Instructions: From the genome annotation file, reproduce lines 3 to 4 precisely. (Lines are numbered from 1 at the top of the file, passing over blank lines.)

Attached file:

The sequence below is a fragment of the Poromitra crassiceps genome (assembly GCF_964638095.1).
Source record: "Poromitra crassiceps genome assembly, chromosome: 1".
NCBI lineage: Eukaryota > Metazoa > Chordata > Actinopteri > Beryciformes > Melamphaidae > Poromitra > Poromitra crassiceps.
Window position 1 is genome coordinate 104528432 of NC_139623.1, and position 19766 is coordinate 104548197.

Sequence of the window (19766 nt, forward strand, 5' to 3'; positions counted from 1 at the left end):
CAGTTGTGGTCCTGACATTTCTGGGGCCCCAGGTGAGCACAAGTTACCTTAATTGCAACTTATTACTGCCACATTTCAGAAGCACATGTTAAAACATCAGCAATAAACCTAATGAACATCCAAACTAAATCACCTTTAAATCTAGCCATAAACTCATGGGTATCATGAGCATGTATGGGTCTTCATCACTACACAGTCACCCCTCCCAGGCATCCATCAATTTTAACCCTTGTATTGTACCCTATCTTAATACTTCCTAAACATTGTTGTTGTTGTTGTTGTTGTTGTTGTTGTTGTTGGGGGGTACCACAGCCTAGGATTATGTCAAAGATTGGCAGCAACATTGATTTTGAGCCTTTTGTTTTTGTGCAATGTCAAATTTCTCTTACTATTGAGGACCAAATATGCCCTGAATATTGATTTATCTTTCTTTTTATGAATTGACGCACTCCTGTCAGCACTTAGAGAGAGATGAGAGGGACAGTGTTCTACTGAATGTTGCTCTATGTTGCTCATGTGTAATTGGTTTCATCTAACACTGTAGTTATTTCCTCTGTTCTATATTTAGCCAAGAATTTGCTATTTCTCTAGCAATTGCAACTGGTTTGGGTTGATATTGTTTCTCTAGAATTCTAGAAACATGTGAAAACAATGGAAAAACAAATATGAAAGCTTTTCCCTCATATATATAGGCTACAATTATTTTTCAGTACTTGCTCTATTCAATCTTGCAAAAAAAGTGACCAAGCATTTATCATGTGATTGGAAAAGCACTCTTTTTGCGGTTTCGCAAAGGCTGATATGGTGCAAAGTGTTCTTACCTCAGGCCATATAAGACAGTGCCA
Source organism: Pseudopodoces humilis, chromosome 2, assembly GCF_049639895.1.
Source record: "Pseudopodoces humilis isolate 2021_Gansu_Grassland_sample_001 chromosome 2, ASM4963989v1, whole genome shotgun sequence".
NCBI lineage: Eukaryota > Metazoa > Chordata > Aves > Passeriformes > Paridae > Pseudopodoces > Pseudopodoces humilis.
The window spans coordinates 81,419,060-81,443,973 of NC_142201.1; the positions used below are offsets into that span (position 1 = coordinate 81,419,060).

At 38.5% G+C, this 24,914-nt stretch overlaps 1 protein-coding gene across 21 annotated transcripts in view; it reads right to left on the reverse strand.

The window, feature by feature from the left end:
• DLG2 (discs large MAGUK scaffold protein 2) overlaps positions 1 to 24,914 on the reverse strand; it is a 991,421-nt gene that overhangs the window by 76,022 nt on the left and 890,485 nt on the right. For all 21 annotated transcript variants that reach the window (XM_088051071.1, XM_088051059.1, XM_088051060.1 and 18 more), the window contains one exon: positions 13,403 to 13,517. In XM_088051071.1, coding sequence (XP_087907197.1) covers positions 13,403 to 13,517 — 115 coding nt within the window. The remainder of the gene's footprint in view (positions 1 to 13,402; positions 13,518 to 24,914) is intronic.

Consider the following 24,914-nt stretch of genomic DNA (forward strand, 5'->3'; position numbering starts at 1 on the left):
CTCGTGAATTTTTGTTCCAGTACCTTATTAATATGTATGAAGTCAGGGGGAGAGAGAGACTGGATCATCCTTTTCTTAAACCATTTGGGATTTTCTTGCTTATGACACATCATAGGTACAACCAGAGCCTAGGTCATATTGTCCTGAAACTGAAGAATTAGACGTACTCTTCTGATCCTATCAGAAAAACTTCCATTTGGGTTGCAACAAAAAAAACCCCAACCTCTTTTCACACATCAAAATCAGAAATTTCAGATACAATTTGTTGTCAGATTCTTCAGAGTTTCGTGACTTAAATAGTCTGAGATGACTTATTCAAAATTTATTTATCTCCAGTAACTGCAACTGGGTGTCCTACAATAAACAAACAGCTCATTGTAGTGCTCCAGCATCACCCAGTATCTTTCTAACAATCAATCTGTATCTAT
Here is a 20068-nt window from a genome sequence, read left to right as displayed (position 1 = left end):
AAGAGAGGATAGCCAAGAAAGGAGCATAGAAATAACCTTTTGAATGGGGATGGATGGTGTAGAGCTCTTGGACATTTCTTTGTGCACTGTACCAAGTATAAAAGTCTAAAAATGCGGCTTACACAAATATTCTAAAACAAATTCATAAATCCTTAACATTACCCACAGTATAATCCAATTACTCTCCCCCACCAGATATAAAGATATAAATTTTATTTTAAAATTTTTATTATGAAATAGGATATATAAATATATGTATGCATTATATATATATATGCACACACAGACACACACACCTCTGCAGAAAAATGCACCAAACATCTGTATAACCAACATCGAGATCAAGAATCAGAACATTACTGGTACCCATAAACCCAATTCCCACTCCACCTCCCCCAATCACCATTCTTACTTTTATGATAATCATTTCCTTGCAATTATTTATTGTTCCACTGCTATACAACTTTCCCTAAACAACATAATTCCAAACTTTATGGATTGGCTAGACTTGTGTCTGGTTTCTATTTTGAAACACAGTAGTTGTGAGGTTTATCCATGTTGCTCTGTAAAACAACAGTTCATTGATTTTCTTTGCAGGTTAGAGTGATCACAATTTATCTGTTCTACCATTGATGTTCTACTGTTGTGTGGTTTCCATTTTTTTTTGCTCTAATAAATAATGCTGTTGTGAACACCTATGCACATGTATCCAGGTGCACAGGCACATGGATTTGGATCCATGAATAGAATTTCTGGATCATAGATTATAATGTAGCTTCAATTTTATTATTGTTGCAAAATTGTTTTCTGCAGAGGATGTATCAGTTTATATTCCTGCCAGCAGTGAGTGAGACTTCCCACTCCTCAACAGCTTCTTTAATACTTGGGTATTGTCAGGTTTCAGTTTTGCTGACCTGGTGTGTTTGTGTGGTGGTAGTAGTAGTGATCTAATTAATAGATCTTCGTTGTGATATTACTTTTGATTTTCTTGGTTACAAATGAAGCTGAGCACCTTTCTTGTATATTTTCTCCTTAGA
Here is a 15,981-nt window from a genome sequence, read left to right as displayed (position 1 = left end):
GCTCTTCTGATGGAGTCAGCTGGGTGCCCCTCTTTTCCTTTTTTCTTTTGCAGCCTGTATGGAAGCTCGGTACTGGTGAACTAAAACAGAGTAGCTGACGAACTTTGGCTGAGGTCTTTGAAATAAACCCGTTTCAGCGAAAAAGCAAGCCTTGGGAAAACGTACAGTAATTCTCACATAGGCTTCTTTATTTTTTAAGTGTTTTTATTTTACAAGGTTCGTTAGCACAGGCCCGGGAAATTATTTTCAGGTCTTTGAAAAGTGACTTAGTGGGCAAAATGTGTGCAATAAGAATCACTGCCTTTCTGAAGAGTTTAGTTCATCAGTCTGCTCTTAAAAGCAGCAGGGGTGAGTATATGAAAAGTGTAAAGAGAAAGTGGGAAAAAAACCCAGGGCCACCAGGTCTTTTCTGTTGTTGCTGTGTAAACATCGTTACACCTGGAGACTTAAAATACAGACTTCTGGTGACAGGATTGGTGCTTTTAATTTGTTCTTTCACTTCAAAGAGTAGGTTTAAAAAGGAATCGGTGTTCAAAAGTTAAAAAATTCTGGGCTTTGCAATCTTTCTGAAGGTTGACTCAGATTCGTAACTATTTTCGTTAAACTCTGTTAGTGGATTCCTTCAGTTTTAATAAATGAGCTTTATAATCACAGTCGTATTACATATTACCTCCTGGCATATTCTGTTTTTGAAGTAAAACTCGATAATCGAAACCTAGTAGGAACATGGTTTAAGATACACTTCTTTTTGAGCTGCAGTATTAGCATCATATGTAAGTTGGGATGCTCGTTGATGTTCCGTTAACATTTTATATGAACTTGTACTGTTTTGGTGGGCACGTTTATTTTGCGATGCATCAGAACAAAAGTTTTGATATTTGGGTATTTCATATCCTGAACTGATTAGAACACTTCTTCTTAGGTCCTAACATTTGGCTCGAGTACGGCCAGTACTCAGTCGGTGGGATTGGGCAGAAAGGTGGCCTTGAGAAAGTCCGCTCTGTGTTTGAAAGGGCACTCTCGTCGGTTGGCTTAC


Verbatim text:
NCBI lineage: Eukaryota > Metazoa > Chordata > Actinopteri > Beryciformes > Melamphaidae > Poromitra > Poromitra crassiceps.
Window position 1 is genome coordinate 104528432 of NC_139623.1, and position 19766 is coordinate 104548197.